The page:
NORMATIVE SOCIAL INFLUENCE
This occurs when people conform because of the very powerful need for social approval and acceptance; to be liked and respected by others in the group and to avoid rejection. The group is seen as powerful and important to the individual.
Normative social influence results in public agreement but isn’t likely to change private opinion.
The main reason for conformity in Asch’s experiment was probably normative social influence. After the experiment, participants said that they wanted the please the examiner, did not want to be different, look stupid and stand out. They were responding group norms. This type of conformity is known as compliance. The conformity is only superficial; the change in opinion/behaviour only lasts as long as the group pressure itself.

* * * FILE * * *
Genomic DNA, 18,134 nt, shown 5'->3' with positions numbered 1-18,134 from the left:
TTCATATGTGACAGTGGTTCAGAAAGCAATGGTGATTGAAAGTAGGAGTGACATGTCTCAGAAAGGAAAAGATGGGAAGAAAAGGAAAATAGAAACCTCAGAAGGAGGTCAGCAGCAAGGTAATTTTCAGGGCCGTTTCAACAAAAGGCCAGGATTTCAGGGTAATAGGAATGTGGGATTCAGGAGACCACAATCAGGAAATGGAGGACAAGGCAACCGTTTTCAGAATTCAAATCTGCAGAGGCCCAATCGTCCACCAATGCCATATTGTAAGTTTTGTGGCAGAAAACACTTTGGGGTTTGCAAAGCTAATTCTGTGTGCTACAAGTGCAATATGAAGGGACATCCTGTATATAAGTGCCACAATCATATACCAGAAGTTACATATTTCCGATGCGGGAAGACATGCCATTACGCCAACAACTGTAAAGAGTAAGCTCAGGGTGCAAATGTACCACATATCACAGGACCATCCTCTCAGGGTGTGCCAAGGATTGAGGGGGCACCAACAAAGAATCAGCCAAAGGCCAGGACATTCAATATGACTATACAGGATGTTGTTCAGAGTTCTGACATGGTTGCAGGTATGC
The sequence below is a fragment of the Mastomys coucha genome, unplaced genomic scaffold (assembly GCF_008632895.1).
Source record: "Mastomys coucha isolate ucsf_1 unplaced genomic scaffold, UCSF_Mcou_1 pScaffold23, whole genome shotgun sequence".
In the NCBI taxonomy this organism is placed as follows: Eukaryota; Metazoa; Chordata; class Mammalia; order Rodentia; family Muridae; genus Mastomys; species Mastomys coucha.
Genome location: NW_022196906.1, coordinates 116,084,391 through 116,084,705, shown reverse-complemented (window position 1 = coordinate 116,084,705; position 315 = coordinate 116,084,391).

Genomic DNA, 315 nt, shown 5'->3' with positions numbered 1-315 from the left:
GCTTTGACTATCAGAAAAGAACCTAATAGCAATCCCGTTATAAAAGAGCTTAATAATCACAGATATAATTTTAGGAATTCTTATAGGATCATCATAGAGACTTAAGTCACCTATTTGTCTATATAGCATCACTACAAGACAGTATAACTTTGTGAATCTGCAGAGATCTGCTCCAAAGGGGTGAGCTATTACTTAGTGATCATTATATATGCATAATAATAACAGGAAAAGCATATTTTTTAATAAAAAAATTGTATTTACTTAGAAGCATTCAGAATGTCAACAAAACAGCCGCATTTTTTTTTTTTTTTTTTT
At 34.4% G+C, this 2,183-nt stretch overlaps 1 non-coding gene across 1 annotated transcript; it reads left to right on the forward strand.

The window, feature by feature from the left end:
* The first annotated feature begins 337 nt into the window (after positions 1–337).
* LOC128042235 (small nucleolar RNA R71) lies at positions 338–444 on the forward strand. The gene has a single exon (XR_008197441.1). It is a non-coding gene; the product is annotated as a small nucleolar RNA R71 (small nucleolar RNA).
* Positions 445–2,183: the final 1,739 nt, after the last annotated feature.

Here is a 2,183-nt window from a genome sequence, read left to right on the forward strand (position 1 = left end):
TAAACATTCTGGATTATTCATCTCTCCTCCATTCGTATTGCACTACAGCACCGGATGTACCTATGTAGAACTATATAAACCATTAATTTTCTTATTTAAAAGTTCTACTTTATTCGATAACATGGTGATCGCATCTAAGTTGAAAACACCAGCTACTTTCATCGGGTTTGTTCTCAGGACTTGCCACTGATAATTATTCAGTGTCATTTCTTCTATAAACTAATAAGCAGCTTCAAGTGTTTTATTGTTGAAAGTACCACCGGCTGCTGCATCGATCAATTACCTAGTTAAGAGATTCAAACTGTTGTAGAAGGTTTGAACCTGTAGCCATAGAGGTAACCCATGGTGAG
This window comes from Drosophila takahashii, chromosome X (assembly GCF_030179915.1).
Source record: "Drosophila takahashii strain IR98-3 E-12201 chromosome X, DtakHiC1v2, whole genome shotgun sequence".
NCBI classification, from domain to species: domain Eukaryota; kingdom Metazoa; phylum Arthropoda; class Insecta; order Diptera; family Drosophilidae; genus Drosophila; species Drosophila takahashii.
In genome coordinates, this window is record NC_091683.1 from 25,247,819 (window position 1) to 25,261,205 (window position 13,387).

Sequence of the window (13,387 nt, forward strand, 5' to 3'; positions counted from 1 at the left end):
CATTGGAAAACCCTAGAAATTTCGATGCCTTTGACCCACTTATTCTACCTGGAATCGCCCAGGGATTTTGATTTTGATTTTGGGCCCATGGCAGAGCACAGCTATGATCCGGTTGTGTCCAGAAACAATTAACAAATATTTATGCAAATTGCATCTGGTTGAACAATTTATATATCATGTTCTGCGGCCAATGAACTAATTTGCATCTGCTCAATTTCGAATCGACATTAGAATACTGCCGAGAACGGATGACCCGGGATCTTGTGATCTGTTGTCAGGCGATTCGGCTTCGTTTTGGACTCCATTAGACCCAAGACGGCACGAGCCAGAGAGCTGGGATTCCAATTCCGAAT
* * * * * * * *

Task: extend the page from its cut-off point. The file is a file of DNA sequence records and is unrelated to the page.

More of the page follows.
INFORMATIONAL SOCIAL INFLUENCE
People conform because they believe that the group knows better; that the group has more knowledge, expertise or evidence. People are motivated by the need to be right, to feel confident that what they feel/believe/perceive is right.
Informational social influence occurs when people are uncertain and was probably partially responsible for the effect Sherif (1936) found in his autokinetic studies.
Informational social influence tends to result in private agreement with the group as well as public agreement with the group. This type of conformity is known as internalisation, incorporating or taking in others’ attitudes/values/beliefs; agreeing with the group privately as well as publicly. Because the new norms are internalised, this type of conformity persists even when group pressure is removed.